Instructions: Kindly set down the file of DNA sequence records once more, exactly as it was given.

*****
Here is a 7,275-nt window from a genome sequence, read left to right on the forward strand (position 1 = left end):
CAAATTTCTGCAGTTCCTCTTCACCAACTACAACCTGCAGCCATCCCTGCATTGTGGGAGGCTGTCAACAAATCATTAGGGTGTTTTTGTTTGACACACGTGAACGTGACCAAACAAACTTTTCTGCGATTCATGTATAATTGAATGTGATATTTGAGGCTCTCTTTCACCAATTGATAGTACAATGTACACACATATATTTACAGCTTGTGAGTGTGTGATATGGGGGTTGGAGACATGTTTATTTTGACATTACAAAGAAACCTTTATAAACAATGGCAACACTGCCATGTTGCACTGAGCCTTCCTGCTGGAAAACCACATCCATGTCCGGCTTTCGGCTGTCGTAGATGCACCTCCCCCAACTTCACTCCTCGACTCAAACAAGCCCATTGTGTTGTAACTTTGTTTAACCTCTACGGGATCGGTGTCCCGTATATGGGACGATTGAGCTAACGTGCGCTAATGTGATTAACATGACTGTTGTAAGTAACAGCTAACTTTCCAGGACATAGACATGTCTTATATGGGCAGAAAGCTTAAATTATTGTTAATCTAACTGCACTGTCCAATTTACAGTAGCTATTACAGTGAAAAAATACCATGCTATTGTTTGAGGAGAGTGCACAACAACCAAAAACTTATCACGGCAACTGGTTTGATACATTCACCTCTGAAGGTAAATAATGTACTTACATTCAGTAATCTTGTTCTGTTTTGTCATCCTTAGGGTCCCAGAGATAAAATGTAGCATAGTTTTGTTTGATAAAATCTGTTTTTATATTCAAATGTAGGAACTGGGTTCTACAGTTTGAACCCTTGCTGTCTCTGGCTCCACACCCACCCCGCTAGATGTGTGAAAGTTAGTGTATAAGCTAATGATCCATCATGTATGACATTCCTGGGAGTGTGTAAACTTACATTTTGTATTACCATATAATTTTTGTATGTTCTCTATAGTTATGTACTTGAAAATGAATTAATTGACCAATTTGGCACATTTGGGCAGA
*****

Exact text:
Here is a 7,275-nt window from a genome sequence, read left to right on the forward strand (position 1 = left end):
CAAATTTCTGCAGTTCCTCTTCACCAACTACAACCTGCAGCCATCCCTGCATTGTGGGAGGCTGTCAACAAATCATTAGGGTGTTTTTGTTTGACACACGTGAACGTGACCAAACAAACTTTTCTGCGATTCATGTATAATTGAATGTGATATTTGAGGCTCTCTTTCACCAATTGATAGTACAATGTACACACATATATTTACAGCTTGTGAGTGTGTGATATGGGGGTTGGAGACATGTTTATTTTGACATTACAAAGAAACCTTTATAAACAATGGCAACACTGCCATGTTGCACTGAGCCTTCCTGCTGGAAAACCACATCCATGTCCGGCTTTCGGCTGTCGTAGATGCACCTCCCCCAACTTCACTCCTCGACTCAAACAAGCCCATTGTGTTGTAACTTTGTTTAACCTCTACGGGATCGGTGTCCCGTATATGGGACGATTGAGCTAACGTGCGCTAATGTGATTAACATGACTGTTGTAAGTAACAGCTAACTTTCCAGGACATAGACATGTCTTATATGGGCAGAAAGCTTAAATTATTGTTAATCTAACTGCACTGTCCAATTTACAGTAGCTATTACAGTGAAAAAATACCATGCTATTGTTTGAGGAGAGTGCACAACAACCAAAAACTTATCACGGCAACTGGTTTGATACATTCACCTCTGAAGGTAAATAATGTACTTACATTCAGTAATCTTGTTCTGTTTTGTCATCCTTAGGGTCCCAGAGATAAAATGTAGCATAGTTTTGTTTGATAAAATCTGTTTTTATATTCAAATGTAGGAACTGGGTTCTACAGTTTGAACCCTTGCTGTCTCTGGCTCCACACCCACCCCGCTAGATGTGTGAAAGTTAGTGTATAAGCTAATGATCCATCATGTATGACATTCCTGGGAGTGTGTAAACTTACATTTTGTATTACCATATAATTTTTGTATGTTCTCTATAGTTATGTACTTGAAAATGAATTAATTGACCAATTTGGCACATTTGGGCAGA